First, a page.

Neurotherapy – Day 11 – Wave Goodbye, Say Hello…

photo-19It could just be the neurotherapy talking but, man what a great bunch of people. I’ve been in classes and conferences where you were wondering why the exit door seemed to be moving in slow motion, dreading that someone would catch up with you. I can honestly say that there was not a single person that I met with whom I wouldn’t cheerfully spend a day. Interesting, dedicated, open and open-minded. A good few will be friends, collaborative partners and potentially colleagues for years, I’m quite sure.

So I say goodbye cheerfully, warm in the knowledge that goodbyes and beginnings are two sides of the same coin. Bye, all. LA…well, I’ll see you soon. And San Diego. And Portland…

Clinicians Course – Last Day

Today was the last day of what has to be one of the hardest short courses I have ever encountered.  Honestly, I was boggled by the level, depth and sheer volume of information. Under the general rule of you get as good as you give, this was also one of the most rewarding courses I have ever taken.

Normally there are little spots where you can take a bit of a breather. You know. A quick glaze over and no one will really notice if your head starts to roll a bit. Not such a good plan here. I think I did that once, thinking about something or other, only to snap back into focus hearing a bunch of words that made absolutely no sense whatsoever. None. Like the babel fish just fell out of my ear and breathed its last, leaving me merciless at the hands of a completely incomprehensible Vogon. No one expects their aliens on the smallish side with glasses and a little vest. That’s how they infiltrate.

Anyway, the other 31 hours, 58 minutes were spent in rapt attention. I think I was down to alternating eyes for blinking, just in case. The one exercise where we actually closed them was nearly sinfully lovely.

And let’s use that as a segue into the real heart of the matter:

Did Neurotherapy Work?

Well, let’s look at it from a few angles. Random bursts of excitement and Deus Ex Machining aside, I’ve seen a lot of evidence from a number of sources over the last two weeks:

ME

  1. There is no way in hell that I would have been able to devote that kind of focus and attention to anything two weeks ago. No way. In hell. Period. (note – admit to this potentially being in LA doing cool stuff, learning cool things, meeting cool people – see in the long run)
  2. I was both focused and engaged. I felt upbeat, excited and happy to be there pretty much every minute. (as per note above)
  3. I am actively seeking plans for the future, with some solid, or at least excitingly ephemeral results.
  4. I am now hungry three times a day. I increasingly bow to the common understanding that this may be a good thing, although it’s largely a moot point.
  5. Although I am hungry, I seem to know when I am full. I worry that the unfinished food may suffer self esteem issues.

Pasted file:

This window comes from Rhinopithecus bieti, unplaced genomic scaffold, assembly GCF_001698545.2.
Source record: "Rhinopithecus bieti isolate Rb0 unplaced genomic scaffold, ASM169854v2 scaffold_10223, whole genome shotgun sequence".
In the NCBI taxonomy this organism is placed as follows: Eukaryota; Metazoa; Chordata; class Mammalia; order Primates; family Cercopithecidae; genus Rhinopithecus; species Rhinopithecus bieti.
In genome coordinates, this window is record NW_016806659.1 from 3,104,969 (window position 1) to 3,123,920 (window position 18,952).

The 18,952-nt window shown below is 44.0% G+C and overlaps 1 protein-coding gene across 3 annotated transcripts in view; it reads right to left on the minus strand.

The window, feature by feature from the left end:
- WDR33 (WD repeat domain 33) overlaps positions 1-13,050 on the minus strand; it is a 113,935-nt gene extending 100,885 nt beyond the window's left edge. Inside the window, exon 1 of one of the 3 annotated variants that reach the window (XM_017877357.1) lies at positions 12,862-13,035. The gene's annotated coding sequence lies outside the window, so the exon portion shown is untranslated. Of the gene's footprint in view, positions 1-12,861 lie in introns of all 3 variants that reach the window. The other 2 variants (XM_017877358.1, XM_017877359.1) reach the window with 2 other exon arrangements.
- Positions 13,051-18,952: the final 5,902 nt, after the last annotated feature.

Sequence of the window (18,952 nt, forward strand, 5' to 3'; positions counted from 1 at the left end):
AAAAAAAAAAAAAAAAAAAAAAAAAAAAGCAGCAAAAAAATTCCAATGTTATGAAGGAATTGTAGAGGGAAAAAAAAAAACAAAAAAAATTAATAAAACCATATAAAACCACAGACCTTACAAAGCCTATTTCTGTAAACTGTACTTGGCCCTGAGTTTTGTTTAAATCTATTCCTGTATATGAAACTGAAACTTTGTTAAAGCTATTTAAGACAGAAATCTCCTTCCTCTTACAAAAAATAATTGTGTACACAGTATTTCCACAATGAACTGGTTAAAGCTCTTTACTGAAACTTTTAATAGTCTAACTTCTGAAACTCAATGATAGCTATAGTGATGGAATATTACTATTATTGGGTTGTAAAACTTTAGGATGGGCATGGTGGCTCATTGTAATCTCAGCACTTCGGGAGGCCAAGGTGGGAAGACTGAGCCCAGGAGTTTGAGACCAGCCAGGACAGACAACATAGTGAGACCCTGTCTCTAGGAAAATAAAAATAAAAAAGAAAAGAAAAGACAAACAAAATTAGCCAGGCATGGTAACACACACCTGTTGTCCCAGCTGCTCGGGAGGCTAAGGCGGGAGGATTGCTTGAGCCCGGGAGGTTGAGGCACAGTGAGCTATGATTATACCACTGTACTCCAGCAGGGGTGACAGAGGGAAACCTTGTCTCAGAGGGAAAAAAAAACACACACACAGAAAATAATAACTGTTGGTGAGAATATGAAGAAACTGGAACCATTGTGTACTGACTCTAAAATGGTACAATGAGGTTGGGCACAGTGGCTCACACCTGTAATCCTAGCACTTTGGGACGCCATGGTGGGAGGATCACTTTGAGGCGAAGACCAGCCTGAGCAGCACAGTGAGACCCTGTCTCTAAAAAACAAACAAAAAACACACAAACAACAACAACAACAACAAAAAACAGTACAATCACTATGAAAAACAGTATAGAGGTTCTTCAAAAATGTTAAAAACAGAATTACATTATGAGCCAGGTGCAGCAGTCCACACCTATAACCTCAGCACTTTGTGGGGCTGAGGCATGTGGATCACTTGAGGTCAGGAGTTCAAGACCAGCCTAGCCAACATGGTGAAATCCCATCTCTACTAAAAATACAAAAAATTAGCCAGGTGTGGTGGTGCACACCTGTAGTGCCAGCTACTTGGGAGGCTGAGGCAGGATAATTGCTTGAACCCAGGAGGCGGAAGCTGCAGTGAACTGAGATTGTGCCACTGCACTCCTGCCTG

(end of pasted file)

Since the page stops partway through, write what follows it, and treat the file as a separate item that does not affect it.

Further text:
6. I just don’t seem to want sugar much anymore. This is ok, but confusing.
  7. I am now drunk on one beer. This causes me shame.
  8. I have a more general thirst for life that I haven’t seen in far longer than I really want to think about.
  9. I haven’t had a migraine in 2 weeks. This is a while, but by no means a record. Bears watching but not conclusive.
  10. I seem to be surprisingly sensitive to blood glucose level changes. Minor (minor! – still strange) headache today after big carb lunch, same a s I used to get from beer in the afternoon. This is not a good thing but is clearly a change from my previous last one to the box ‘o cookies is a rotten egg system. Significant negative effect still equals effect. And it’s probably fixable.

OTHERS

  1. The other members of the class were not dummies or rubes. There were clear effects using the machines for even the few hours of demonstration time we had.
  2. The effects are sufficiently powerful that when people made mistakes during class, the person doing the training clearly felt the effects. Headaches, tight chest, rapid mood swings, clenched jaws, instant grogginess and many other symptoms showed up in the light of our inexperience. Needless to say people learned fast.
  3. Also clearly, when the settings were right, the person felt a sense of immense well-being. This would sometimes happen when they didn’t know the settings had been changed.
  4. Occasionally settings were changed with a stray elbow or arm. Neither the tester nor the subject knew this. The effects were still extremely obvious and had to be corrected quickly.

FACTS AND FIGURES

  1. There is solid, published research behind it, on lots of test subjects but no where near the numbers that exist in pharmacuetical studies – the cash just ain’t there.
  2. The Othmers have compiled data on several thousand cases the clinic has dealt with. These numbers seem solid and in several cases really, really impressive.

Looking at it skeptically, there are still many areas where I want more knowledge, more facts, more understanding of what’s happening and why. Then again, I also don’t know how an MRI works, or even that Blizzard machine at Dairy Queen. They still do the job.

I never take statistics as proof of anything. Spent too many years making them dance to believe them in isolation. Once they start to get confirmed by real world test subjects (or as I like to think of the class, my fellow guinea pigs), I start to think hmmmm…maybe.